The Bank of England will maintain its target for asset purchases next week after surveys indicated the recovery is gaining momentum, a survey of economists shows.
The nine-member Monetary Policy Committee led by Governor Mervyn King will keep the target for quantitative easing at 375 billion pounds ($582 billion), according to all but one of 44 economists in the Bloomberg News poll. The MPC will also keep its benchmark interest rate at a record-low 0.5 percent, another survey shows.
Services, the largest part of the economy, unexpectedly strengthened in April as new business rose, while manufacturing and construction shrank less than forecast, Markit Economics said this week. Those reports followed data on April 25 showing that gross domestic product increased 0.3 percent in the first quarter, averting a third recession since 2008.
“The encouraging outturn for the services index is a hopeful sign that the recovery is now genuinely under way,” said Nida Ali, an economist at the Ernst & Young Item Club in London. “Given the relatively strong run of economic indicators over the past few weeks, the chances of any additional QE being authorized this month now look slim.”
The MPC will announce its decisions at noon on May 9 following its two-day meeting. Policy makers will have new projections for economic growth and inflation, which they will publish in the quarterly Inflation Report on May 15.
The MPC has split in recent months on the need for more QE, with King and two others pushing for a 25 billion-pound increase. While Chancellor of the Exchequer George Osborne gave policy makers more flexibility in March to support the recovery, the improving economic data may weaken the minority’s case.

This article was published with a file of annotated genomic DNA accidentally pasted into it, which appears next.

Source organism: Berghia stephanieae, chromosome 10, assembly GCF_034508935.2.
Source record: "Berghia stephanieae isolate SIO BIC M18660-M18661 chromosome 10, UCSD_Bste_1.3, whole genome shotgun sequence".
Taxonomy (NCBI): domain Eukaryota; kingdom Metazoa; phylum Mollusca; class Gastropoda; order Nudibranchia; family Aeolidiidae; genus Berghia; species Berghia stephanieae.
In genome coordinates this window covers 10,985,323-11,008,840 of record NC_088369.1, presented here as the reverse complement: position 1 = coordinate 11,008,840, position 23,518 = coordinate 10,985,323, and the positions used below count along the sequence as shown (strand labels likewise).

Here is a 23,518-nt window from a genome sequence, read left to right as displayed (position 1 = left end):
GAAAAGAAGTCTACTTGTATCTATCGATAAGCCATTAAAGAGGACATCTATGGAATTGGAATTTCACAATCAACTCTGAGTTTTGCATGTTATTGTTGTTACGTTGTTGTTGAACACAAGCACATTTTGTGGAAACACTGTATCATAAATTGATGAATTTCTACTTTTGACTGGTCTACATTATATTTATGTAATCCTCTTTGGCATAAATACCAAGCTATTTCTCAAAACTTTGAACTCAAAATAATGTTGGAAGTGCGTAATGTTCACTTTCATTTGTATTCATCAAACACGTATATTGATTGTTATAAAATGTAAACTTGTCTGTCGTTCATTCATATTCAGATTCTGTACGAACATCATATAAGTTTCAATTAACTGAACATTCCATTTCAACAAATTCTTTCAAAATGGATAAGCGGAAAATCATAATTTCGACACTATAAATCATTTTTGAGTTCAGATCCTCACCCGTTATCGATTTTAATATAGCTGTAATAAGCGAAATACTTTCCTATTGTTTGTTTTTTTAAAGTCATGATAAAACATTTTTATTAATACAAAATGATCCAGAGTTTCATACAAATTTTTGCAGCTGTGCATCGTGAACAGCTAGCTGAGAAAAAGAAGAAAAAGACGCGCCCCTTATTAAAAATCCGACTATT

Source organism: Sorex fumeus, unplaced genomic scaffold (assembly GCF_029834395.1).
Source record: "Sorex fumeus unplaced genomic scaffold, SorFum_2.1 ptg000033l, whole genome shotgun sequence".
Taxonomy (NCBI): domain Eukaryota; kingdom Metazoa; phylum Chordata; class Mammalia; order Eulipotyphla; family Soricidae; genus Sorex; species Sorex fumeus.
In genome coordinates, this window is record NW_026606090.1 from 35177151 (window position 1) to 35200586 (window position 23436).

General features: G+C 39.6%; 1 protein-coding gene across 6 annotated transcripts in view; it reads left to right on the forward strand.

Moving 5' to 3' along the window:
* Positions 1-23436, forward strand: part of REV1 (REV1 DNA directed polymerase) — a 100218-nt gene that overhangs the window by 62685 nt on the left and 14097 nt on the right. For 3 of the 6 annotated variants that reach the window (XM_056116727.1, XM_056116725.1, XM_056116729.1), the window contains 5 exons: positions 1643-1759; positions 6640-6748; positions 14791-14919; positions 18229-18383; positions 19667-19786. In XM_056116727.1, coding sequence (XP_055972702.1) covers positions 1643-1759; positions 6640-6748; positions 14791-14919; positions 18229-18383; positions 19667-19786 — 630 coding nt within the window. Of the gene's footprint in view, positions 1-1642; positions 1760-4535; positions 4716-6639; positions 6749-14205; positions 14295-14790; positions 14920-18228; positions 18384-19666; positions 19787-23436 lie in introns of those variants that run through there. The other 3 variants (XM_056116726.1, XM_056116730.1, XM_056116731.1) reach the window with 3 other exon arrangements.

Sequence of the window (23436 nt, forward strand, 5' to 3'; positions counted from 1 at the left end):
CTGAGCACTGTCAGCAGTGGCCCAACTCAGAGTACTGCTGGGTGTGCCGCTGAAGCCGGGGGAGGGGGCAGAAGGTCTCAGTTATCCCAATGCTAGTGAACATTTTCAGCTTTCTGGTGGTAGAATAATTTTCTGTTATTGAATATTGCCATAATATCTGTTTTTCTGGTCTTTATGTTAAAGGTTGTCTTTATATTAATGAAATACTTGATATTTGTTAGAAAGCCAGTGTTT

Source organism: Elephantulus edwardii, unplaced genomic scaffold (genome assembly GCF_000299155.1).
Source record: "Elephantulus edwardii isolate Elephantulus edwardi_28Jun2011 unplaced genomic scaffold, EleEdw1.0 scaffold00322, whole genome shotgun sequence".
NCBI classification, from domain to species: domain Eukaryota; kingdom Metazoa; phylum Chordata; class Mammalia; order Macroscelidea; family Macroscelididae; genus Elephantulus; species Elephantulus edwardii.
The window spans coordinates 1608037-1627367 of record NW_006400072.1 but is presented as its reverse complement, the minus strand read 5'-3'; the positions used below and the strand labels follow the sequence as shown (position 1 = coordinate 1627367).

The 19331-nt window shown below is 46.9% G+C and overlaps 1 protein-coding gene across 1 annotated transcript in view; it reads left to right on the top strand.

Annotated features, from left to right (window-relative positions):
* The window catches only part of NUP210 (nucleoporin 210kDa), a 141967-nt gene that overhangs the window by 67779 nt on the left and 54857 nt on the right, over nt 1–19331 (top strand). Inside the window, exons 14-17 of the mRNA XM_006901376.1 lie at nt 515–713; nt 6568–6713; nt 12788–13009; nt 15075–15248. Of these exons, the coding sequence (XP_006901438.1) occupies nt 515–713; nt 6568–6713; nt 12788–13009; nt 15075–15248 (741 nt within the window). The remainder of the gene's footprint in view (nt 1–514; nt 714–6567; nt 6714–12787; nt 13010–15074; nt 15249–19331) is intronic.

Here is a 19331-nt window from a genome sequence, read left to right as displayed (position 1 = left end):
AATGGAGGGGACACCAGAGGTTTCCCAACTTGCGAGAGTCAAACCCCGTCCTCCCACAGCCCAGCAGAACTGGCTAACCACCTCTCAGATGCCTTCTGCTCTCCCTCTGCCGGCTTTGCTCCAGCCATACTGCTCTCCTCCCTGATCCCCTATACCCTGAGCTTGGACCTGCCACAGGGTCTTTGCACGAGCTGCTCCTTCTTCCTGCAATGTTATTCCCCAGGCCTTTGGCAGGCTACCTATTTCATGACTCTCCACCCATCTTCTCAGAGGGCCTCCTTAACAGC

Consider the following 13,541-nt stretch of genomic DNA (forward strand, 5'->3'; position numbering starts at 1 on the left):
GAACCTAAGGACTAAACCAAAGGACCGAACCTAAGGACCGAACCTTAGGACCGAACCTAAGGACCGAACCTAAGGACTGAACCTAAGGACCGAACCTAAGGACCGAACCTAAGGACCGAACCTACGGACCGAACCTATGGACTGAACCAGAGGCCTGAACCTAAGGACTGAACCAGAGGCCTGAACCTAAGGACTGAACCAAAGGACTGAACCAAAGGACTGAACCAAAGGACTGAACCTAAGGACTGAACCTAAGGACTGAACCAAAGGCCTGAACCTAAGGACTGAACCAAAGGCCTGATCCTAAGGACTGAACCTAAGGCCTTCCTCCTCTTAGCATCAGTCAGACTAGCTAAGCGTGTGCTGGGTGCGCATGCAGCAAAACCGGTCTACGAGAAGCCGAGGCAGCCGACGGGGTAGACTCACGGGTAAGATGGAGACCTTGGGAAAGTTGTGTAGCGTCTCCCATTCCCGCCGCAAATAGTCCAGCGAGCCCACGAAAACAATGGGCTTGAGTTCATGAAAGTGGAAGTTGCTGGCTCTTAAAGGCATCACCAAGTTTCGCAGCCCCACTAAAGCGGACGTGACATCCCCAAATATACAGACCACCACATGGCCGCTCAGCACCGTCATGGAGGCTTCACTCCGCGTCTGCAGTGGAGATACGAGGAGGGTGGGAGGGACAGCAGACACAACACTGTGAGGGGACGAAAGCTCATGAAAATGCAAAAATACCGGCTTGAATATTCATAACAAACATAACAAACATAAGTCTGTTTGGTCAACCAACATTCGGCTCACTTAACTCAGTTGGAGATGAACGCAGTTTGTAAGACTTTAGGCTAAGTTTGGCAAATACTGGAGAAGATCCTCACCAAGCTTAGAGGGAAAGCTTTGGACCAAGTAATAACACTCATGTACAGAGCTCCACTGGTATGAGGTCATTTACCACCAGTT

The purchasing managers index for services rose to 52.9 in April, the highest in eight months, from 52.4 in March, Markit and the Chartered Institute of Purchasing and Supply said yesterday in London. Readings above 50 indicate expansion. The construction index increased to 49.4 from 47.2, while the manufacturing gauge advanced to 49.8 from 48.6.
“The trio of good PMIs this week largely draw the line under the discussion over any more QE from the MPC next week,” said David Tinsley, an economist at BNP Paribas SA in London. “It was going to be pretty hard for the three voting for more asset purchases to convince the rest in any case, with a GDP print for the first quarter very much in line with February Inflation Report forecasts.”
The pound rose 0.2 percent against the dollar to $1.5559 after the services report on May 3. Bonds declined, sending the 10-year gilt yield up 10 basis points to 1.73 percent. The yield earlier rose as much as 12 basis points, the biggest intraday increase since Feb. 13. News that the U.S. jobless rate unexpectedly declined to a four-year low also weighed on gilts by weakening demand for safer assets.
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